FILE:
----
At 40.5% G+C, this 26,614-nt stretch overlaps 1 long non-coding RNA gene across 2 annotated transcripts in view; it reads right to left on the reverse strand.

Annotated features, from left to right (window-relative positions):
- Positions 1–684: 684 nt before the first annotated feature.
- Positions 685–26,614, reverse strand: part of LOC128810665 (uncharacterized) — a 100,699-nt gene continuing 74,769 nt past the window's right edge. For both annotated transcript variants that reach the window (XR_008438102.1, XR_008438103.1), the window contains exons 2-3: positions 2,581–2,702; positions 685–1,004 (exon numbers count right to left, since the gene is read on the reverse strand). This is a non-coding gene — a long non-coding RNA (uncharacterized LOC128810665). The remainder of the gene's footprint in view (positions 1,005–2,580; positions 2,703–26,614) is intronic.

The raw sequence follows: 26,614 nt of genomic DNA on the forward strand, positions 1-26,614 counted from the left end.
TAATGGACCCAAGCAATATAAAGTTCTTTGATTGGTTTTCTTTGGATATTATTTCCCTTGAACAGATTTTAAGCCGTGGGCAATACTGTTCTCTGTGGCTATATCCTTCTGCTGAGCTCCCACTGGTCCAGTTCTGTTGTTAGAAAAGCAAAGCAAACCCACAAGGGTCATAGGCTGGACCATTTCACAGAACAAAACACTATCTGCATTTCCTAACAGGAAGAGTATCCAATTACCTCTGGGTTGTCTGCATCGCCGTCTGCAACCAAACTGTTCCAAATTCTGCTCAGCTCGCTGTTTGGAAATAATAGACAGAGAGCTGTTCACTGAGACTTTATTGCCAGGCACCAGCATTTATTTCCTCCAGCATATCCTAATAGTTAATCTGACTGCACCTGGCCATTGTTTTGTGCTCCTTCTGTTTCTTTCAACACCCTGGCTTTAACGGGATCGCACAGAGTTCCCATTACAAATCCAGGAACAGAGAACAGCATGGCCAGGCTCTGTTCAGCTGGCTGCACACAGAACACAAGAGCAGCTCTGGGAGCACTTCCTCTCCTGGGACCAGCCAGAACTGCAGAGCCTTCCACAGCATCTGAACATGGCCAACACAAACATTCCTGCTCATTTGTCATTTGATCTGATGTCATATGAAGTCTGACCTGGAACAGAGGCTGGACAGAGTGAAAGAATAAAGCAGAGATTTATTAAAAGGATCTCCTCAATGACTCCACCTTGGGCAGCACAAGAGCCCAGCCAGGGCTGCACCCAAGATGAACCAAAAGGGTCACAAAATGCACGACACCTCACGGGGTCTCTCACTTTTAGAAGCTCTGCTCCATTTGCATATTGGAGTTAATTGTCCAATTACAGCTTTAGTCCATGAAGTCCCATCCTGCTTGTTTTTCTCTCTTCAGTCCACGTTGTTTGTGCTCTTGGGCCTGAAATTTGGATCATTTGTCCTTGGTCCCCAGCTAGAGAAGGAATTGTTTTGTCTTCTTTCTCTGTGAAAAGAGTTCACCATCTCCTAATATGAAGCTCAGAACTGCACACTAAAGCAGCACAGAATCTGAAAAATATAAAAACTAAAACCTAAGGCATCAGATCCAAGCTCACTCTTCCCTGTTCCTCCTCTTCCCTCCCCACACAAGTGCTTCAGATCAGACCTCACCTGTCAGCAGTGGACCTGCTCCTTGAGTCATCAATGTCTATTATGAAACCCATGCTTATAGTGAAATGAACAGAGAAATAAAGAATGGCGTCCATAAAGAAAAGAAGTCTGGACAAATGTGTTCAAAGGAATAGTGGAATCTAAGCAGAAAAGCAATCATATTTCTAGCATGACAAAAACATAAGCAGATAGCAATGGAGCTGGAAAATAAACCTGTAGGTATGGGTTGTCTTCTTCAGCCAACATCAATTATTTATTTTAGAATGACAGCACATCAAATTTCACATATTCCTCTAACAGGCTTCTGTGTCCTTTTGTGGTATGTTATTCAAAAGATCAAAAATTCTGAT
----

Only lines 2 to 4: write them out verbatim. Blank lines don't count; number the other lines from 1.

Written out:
Annotated features, from left to right (window-relative positions):
- Positions 1–684: 684 nt before the first annotated feature.
- Positions 685–26,614, reverse strand: part of LOC128810665 (uncharacterized) — a 100,699-nt gene continuing 74,769 nt past the window's right edge. For both annotated transcript variants that reach the window (XR_008438102.1, XR_008438103.1), the window contains exons 2-3: positions 2,581–2,702; positions 685–1,004 (exon numbers count right to left, since the gene is read on the reverse strand). This is a non-coding gene — a long non-coding RNA (uncharacterized LOC128810665). The remainder of the gene's footprint in view (positions 1,005–2,580; positions 2,703–26,614) is intronic.